12.1 – 31.1
A “supercell” is a cumulonimbus cloud, or a highly intense storm. Supercells generally always generate violent weather with powerful thunder, torrential rain, strong winds with local storms, major hailstorms and tornadoes.
Dramatic skies, cloud formations and disaster films provided Suzzie Holler’s inspiration for this exhibition. Dark, stormy weather that suddenly turns into sun and light. The chaos of the devastating power of the tornado to the calm at the eye of the storm. That muted colour palette.
Suzzie Holler works with dyed, cast porcelain clay. The raw exterior of the cups and bowls is polished after glaze firing to form a silky smooth inviting surface. After years of exploration, this is a technique that Suzzie Holler has fully mastered. She has long been fascinated by porcelain and for this exhibition, she has expanded the colour palette, adding new shapes and expressions. The functional pieces are brought together in groups, forming an installation of shades from light to dark.
Suzzie Holler is a member of Kaolin and trained at the Central St Martin’s College of Art & Design in London where she gained a BA in Ceramic Design in 1998. Since then she has worked as a potter in Stockholm with a workshop on Södermalm, most recently exhibiting at Kaolin in 2014. We warmly welcome her to the first exhibition of the year at Kaolin.
2.2 – 20.2
“Explo!/extinct! is about technologies for destroying life on the one hand and creating, or at least reshaping, life on the other. An exhibition in which destructive, explosive chaos is set against the well-balanced weight of prehistory. Aesthetically challenging experiments in form are juxtaposed against well-shaped muscles, hair and tusks. Sturdy “mammoth-elephants” representing the result of years of genetic experimentation before finally succeeding in bringing one living mammoth back to life, stand untouched despite the world around them burning in destructive beauty and fragility frozen in time.” Linus Ersson.
For his exhibition at Kaolin, Linus Ersson has worked with sculptural pieces in stoneware, porcelain and glazed earthenware. He works in Stockholm and trained at Konstfack (Master’s 1998), studied art and architecture at the Royal Institute of Art and attended Konstfack’s Research Lab. Linus Ersson has received several grants from the Swedish Arts Grants Committee and had a number of one-man shows in Sweden and abroad, including an invitation to attend the Nature Addicts Fund Academy in Kassel in partnership with DOCUMENTA(13) and Attention: Craft at Stockholm’s Liljevalchs art gallery in 2014. As a member of the design and crafts group We Work In A Fragile Material, he has exhibited in Sweden, New York and London.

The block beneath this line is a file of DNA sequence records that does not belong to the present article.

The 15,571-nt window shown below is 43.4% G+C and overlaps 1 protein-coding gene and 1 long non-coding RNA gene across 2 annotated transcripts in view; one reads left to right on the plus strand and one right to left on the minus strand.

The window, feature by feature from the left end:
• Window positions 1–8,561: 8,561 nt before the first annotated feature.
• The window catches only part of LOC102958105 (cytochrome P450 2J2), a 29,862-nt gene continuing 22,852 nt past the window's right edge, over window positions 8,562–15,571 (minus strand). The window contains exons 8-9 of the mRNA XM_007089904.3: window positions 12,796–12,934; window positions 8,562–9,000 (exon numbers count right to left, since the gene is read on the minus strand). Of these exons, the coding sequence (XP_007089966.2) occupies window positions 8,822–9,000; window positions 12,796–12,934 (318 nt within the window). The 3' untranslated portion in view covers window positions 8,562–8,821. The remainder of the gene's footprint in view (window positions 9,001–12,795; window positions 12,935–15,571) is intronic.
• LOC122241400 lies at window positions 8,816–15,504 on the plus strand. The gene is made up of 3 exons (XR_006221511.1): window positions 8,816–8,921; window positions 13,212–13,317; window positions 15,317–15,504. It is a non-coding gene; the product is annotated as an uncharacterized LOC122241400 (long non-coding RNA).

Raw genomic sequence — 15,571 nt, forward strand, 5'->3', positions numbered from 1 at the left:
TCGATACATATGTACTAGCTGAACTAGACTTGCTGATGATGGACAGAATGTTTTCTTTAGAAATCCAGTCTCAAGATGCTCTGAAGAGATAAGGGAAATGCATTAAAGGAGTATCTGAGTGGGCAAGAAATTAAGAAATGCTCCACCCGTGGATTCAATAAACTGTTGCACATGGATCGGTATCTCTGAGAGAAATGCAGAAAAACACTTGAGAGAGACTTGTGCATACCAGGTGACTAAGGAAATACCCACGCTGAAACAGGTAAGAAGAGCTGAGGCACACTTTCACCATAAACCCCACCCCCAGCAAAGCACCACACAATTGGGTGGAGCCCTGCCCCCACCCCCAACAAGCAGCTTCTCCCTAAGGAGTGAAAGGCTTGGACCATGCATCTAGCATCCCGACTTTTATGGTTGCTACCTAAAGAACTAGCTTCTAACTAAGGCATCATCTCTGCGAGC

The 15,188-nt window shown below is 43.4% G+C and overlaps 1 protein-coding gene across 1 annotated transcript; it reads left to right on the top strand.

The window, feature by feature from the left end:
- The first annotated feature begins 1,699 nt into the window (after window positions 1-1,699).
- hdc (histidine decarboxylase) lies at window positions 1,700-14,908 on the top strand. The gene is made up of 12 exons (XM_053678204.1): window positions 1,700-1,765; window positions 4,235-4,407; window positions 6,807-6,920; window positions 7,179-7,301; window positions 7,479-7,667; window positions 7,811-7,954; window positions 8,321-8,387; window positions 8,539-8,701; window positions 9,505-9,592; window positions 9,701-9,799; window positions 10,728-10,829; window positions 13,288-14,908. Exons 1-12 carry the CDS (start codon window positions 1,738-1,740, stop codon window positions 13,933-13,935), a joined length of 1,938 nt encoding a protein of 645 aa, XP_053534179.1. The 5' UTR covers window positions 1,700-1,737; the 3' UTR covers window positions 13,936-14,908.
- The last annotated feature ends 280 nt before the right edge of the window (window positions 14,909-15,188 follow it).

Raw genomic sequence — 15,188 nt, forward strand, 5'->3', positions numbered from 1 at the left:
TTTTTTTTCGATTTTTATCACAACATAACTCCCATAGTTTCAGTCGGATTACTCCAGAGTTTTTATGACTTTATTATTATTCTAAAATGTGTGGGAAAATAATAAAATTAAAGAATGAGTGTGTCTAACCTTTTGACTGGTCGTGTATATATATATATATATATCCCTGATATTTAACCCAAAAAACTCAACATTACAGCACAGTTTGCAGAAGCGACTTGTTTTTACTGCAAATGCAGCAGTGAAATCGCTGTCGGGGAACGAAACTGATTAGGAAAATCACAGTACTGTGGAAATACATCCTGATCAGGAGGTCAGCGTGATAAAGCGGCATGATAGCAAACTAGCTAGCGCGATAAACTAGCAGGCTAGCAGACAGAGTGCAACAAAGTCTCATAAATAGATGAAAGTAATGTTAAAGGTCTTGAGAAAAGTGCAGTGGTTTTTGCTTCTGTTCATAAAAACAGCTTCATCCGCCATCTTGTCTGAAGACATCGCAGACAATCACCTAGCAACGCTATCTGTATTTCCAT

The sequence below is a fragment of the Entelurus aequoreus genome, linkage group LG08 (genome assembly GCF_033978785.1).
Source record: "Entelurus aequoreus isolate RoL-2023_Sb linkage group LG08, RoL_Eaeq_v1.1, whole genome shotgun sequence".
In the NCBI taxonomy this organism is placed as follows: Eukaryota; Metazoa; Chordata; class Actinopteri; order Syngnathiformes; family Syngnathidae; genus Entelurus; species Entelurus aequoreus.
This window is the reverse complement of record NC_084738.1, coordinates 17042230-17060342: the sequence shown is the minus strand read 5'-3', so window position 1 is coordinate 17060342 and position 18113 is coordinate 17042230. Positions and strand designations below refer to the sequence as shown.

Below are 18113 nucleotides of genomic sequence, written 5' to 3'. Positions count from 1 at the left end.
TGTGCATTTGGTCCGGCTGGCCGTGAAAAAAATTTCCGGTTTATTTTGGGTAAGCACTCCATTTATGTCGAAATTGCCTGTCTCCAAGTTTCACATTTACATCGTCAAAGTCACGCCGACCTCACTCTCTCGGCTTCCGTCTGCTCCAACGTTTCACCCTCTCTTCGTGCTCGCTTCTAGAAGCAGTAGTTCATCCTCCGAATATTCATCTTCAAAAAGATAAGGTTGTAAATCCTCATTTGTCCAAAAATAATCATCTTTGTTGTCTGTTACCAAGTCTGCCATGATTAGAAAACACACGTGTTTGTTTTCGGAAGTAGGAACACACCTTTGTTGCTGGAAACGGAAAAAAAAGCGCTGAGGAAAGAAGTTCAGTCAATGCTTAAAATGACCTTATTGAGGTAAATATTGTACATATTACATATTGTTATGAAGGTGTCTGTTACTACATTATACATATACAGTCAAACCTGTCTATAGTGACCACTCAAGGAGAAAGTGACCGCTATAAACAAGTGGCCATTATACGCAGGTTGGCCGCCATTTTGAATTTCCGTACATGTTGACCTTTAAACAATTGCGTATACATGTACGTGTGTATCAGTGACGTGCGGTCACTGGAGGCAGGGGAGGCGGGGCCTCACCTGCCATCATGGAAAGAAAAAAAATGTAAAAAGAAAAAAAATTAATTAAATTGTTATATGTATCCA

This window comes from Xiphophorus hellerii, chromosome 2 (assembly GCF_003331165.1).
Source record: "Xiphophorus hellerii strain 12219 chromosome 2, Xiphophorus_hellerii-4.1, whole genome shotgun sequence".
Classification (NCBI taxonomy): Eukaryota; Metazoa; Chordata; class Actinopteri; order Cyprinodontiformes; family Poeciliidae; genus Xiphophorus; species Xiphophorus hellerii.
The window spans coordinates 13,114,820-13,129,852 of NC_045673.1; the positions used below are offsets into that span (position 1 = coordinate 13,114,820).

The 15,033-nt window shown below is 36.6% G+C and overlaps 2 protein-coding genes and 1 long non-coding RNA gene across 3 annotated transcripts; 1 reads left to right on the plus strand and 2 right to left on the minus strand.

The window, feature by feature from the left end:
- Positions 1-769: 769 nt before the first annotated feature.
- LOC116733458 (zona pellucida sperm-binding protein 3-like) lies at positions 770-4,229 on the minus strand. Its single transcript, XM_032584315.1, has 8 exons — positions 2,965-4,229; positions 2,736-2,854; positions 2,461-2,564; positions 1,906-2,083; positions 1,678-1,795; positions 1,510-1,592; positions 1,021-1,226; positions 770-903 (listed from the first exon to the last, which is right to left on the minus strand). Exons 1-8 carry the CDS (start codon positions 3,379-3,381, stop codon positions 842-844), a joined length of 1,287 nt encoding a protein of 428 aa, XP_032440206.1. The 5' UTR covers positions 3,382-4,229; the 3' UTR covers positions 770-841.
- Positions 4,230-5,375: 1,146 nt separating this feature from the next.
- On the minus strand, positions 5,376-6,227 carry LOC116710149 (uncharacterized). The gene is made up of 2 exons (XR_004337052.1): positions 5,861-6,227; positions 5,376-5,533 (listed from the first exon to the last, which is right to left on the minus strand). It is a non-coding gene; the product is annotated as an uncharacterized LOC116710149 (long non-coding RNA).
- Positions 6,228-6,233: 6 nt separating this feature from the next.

MATERIA AND LIGHT
23.2 – 13.3
At her exhibition at Kaolin, Helena Andersson presents her most recent works for walls; square and rectangular modules in different groupings, made in glazed stoneware combined with folded and polished brass and copper plates. Tenmoku, nuka, celadon and oribe are names of high-fire glazes and are also the paints that Helena Andersson has used to paint the abstract motifs. Bringing several modules together causes the work to grow in size without losing its original geometry.
Helena Andersson works in Gothenburg and has a studio in Sockerbruket. She lives with the Spanish artist José-Antonio Sarmiento and spends periods working in the village of San Cibrián de Ardón in León where they have a pottery workshop with a large wood-fired Anagama/Noborigama kiln, the only one of its kind in Spain. The works for the exhibition at Kaolin were reduction fired in a combined electric/gas kiln.
Helena Andersson trained at the Academy of Art and Design at the University of Gothenburg and has an MFA in ceramic art (1998). Her works are found in private and public collections, including the Swedish Parliament, Public Art Agency Sweden, the Ministry for Foreign Affairs, the Röhsska Museum of Design and Craft and in the West Götaland region. She has received a number of grants and was awarded a 2-year working grant by the Swedish Arts Grants Committee in 2018.
PLATES AND SHAPES
16.3 – 3.4
“I strive to find a form of expression which integrates my painting with my pottery. I love abstract decor, wide forms and throw a lot of plates. It’s fun! I push the boundaries, with as much clay as I can manage to centre on the wheel, until the shape almost collapses. Then I let it rest, wait a day and carry on throwing. Then I stop, ponder and feel whether the right shape is in there. Then I take my paints and brushes, gather my thoughts, take a deep breath, and let the brushstrokes powerfully or lightly meet the rounding and edges of the plate. Perhaps there is something there that’s important to the emotions. That can’t be done a second time.” /Linda Ljunggren